BEIRUT – As diplomats haggled about the prospect of Syrian peace talks, dozens were killed and many others injured Sunday when a massive car bomb exploded outside the central Syrian city of Hama.
Sunday’s blast was the latest in a series of bombings and fierce clashes that have continued to ravage Syria as U.S., Russian and other officials try to bring both sides to the table in Geneva for negotiations to help end the conflict, now in its third year. But the prospects for peace appear dim.
A suicide driver detonated the car bomb Sunday on an eastern approach to Hama, according to opposition and official accounts. The resulting explosion engulfed nearby vehicles, including a truck filled with gas canisters that also burst into flames, causing additional casualties and damage, according to the official news agency.
At least 37 people were killed and dozens injured in the blast, according to the state news agency. The car bomb carried some 1.5 tons of explosives, the news agency reported.
Suicide car bombs have become a favorite weapon of rebels seeking to oust the government of Syrian President Bashar Assad. A day earlier, a car bomb exploded at a checkpoint outside the government-controlled Damascus suburb of Jaramana, leaving many dead and injured.
The attack in Hama was the work of the al-Qaida-linked Jabhat al-Nusra rebel faction, according to the British-based Syrian Observatory for Human Rights. The observatory put the number of dead in Sunday’s attack in Hama at 43, more than reported by the government.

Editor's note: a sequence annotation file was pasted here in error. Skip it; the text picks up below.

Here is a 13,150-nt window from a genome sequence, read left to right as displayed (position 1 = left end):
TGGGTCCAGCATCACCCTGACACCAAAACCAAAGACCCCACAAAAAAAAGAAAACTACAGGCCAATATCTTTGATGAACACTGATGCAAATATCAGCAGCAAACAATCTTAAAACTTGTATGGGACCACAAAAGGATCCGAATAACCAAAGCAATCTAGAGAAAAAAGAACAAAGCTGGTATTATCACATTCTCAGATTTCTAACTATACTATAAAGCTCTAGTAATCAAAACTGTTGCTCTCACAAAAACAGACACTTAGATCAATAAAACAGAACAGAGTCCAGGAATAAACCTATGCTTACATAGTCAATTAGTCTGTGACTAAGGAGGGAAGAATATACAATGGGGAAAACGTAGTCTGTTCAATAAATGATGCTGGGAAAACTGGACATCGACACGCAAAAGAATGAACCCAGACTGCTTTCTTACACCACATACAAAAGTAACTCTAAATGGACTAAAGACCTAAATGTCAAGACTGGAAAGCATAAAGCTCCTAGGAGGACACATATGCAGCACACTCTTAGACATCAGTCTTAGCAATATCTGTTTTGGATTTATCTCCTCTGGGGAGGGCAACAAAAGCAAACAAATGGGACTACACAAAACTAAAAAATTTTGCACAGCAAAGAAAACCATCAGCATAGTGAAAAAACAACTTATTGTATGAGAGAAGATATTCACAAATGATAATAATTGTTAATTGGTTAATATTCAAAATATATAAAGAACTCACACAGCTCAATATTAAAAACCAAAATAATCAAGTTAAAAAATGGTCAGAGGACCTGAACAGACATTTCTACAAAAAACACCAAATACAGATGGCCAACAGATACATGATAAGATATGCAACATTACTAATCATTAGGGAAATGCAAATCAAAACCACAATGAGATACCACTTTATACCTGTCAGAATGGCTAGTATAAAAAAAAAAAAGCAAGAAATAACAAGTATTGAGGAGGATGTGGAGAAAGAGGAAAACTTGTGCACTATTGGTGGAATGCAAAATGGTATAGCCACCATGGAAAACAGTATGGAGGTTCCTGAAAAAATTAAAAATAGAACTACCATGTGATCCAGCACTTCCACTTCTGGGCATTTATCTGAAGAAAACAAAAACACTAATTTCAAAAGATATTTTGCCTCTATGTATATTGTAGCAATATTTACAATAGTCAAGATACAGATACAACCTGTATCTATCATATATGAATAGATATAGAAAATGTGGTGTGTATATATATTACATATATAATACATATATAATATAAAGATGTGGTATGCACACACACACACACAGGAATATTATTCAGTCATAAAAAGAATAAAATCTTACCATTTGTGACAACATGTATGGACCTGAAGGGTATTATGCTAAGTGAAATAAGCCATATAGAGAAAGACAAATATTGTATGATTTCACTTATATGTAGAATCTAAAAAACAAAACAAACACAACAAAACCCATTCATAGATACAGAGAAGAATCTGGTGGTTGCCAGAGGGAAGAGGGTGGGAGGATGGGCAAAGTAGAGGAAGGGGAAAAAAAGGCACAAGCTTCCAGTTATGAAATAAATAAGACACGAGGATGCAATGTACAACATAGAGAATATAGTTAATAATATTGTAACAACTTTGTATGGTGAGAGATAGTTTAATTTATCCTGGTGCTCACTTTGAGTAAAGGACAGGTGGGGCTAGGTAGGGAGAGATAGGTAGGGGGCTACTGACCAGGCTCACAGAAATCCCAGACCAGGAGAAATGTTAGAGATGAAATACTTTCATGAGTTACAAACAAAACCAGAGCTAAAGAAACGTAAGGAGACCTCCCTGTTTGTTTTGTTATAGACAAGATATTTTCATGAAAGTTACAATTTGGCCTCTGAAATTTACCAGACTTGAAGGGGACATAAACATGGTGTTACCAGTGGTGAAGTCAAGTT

Thirty-two were civilians; the rest were members of the security forces. The bomb was detonated at a government checkpoint, the group said.
With no end in sight for the Syrian conflict, international diplomats have in recent weeks renewed a push for the long-delayed “Geneva II” conference. The talks would be aimed at forming a transitional government for Syria and finding a negotiated settlement to end the war.
On Sunday, the head of the Arab League, Nabil Elaraby, told reporters in Cairo that the Geneva II talks would be held on Nov. 23 in the Swiss city. The Arab League chief acknowledged “many difficulties,” but said “it’s time that the killing and the bloodshed stopped.”
But Lakhdar Brahimi, the U.N.-Arab League special peace envoy for Syria who appeared with the Arab League chief in Cairo, denied that any date had been finalized. Brahimi is on a swing through the region and plans to meet with, among others, representatives of Turkey and Qatar, two major backers of Syrian rebel forces.